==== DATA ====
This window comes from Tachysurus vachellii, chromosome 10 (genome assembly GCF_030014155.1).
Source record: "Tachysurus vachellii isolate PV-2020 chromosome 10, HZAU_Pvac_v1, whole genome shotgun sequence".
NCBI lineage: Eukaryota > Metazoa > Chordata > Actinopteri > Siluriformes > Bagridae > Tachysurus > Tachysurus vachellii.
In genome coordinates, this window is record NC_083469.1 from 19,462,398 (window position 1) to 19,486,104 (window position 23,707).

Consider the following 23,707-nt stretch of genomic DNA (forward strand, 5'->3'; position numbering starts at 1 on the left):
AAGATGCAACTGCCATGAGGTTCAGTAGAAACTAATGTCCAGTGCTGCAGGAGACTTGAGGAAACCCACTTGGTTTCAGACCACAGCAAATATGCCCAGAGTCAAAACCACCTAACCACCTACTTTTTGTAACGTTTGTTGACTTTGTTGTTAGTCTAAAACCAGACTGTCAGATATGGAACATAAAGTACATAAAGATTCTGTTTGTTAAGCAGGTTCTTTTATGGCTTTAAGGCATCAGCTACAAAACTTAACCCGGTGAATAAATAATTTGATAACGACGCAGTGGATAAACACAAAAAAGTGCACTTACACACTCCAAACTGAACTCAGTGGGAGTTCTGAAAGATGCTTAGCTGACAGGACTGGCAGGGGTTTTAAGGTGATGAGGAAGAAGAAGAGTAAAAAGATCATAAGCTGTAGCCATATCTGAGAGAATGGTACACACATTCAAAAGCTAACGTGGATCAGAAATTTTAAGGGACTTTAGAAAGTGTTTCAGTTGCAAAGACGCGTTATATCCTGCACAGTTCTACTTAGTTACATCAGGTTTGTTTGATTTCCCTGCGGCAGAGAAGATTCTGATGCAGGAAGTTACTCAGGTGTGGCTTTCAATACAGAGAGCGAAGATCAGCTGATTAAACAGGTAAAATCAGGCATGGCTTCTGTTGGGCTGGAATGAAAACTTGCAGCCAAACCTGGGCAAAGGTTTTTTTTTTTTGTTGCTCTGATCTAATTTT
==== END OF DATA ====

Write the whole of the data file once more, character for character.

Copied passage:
This window comes from Tachysurus vachellii, chromosome 10 (genome assembly GCF_030014155.1).
Source record: "Tachysurus vachellii isolate PV-2020 chromosome 10, HZAU_Pvac_v1, whole genome shotgun sequence".
NCBI lineage: Eukaryota > Metazoa > Chordata > Actinopteri > Siluriformes > Bagridae > Tachysurus > Tachysurus vachellii.
In genome coordinates, this window is record NC_083469.1 from 19,462,398 (window position 1) to 19,486,104 (window position 23,707).

Consider the following 23,707-nt stretch of genomic DNA (forward strand, 5'->3'; position numbering starts at 1 on the left):
AAGATGCAACTGCCATGAGGTTCAGTAGAAACTAATGTCCAGTGCTGCAGGAGACTTGAGGAAACCCACTTGGTTTCAGACCACAGCAAATATGCCCAGAGTCAAAACCACCTAACCACCTACTTTTTGTAACGTTTGTTGACTTTGTTGTTAGTCTAAAACCAGACTGTCAGATATGGAACATAAAGTACATAAAGATTCTGTTTGTTAAGCAGGTTCTTTTATGGCTTTAAGGCATCAGCTACAAAACTTAACCCGGTGAATAAATAATTTGATAACGACGCAGTGGATAAACACAAAAAAGTGCACTTACACACTCCAAACTGAACTCAGTGGGAGTTCTGAAAGATGCTTAGCTGACAGGACTGGCAGGGGTTTTAAGGTGATGAGGAAGAAGAAGAGTAAAAAGATCATAAGCTGTAGCCATATCTGAGAGAATGGTACACACATTCAAAAGCTAACGTGGATCAGAAATTTTAAGGGACTTTAGAAAGTGTTTCAGTTGCAAAGACGCGTTATATCCTGCACAGTTCTACTTAGTTACATCAGGTTTGTTTGATTTCCCTGCGGCAGAGAAGATTCTGATGCAGGAAGTTACTCAGGTGTGGCTTTCAATACAGAGAGCGAAGATCAGCTGATTAAACAGGTAAAATCAGGCATGGCTTCTGTTGGGCTGGAATGAAAACTTGCAGCCAAACCTGGGCAAAGGTTTTTTTTTTTTGTTGCTCTGATCTAATTTT